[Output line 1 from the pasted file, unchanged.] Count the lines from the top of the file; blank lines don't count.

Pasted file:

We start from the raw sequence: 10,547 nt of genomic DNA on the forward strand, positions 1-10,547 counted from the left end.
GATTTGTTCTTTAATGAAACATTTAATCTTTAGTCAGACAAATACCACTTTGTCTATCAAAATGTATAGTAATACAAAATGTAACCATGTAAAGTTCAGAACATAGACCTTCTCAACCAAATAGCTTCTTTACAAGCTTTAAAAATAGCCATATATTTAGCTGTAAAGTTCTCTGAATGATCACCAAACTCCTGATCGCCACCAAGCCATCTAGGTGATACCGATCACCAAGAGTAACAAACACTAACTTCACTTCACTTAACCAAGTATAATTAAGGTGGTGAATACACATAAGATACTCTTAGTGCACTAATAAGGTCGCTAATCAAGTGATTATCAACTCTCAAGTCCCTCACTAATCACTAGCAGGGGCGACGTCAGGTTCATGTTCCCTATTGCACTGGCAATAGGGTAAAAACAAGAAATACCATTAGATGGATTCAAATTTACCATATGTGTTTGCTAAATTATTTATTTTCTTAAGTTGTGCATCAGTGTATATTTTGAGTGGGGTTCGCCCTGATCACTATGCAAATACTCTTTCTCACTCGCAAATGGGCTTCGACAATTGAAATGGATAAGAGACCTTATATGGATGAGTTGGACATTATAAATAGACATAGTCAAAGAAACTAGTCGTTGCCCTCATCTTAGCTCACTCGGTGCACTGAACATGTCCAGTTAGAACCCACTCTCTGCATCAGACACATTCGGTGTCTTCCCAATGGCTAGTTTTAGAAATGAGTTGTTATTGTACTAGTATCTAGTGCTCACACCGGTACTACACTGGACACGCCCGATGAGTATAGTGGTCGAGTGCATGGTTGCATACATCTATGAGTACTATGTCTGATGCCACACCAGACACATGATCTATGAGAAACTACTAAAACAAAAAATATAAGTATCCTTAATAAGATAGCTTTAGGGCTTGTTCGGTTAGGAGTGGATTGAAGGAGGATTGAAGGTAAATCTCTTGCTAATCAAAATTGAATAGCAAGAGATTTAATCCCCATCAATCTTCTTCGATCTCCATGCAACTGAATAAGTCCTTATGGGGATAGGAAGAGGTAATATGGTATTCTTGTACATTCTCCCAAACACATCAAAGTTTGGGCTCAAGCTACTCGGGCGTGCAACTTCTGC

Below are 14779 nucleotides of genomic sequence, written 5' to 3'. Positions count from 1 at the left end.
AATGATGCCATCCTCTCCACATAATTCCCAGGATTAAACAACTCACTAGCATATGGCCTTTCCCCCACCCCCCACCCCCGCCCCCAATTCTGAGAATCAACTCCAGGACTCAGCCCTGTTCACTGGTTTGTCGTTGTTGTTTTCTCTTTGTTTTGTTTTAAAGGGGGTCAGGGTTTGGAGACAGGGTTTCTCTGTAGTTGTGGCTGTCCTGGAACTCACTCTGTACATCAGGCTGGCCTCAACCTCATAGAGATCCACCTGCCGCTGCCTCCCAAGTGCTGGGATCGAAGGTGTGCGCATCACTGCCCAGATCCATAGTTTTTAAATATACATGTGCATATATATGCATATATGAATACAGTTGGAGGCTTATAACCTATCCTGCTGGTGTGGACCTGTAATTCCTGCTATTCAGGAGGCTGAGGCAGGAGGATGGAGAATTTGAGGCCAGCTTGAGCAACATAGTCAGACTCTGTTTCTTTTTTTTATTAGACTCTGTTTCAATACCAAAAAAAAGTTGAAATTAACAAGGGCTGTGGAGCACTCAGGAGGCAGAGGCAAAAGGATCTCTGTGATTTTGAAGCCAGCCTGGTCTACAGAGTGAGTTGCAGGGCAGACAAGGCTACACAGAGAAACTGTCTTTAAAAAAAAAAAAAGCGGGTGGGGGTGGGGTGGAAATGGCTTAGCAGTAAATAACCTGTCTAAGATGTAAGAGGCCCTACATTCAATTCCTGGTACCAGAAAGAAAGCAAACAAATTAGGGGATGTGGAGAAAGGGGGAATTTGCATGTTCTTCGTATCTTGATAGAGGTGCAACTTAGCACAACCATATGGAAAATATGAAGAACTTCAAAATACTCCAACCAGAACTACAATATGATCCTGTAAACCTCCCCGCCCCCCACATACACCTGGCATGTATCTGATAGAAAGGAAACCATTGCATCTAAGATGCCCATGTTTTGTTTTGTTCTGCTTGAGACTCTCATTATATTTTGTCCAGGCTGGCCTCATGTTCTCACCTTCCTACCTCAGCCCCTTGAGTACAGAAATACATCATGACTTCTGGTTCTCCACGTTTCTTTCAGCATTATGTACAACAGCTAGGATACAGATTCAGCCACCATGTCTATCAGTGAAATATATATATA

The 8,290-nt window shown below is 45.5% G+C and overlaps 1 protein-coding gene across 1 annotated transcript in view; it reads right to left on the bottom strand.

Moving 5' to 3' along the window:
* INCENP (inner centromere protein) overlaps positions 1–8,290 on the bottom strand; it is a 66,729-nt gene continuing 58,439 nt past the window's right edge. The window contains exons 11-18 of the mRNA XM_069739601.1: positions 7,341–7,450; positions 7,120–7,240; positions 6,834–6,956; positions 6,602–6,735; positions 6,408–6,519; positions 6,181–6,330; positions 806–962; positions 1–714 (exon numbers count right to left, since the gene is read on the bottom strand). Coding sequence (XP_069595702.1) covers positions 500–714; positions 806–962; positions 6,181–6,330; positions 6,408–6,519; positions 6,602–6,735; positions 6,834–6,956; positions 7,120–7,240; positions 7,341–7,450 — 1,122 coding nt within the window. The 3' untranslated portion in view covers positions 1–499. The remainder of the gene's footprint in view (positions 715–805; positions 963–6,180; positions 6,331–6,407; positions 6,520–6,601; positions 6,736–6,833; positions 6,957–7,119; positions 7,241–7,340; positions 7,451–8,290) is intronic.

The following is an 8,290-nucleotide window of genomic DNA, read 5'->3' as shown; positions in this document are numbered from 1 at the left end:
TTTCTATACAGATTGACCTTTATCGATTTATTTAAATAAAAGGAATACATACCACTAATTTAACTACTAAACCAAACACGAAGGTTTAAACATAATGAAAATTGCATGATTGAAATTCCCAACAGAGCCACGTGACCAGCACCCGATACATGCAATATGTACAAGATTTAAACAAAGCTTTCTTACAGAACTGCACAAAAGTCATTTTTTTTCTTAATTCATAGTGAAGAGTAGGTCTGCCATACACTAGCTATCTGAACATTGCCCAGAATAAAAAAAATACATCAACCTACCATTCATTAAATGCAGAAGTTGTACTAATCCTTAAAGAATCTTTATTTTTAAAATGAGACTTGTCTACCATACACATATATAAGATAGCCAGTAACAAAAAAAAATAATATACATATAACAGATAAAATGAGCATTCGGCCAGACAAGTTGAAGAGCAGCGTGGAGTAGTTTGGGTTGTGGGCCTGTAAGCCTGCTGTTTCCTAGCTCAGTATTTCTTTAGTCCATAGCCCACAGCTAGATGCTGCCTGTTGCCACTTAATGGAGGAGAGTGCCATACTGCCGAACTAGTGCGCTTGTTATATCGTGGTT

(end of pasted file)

We start from the raw sequence: 10,547 nt of genomic DNA on the forward strand, positions 1-10,547 counted from the left end.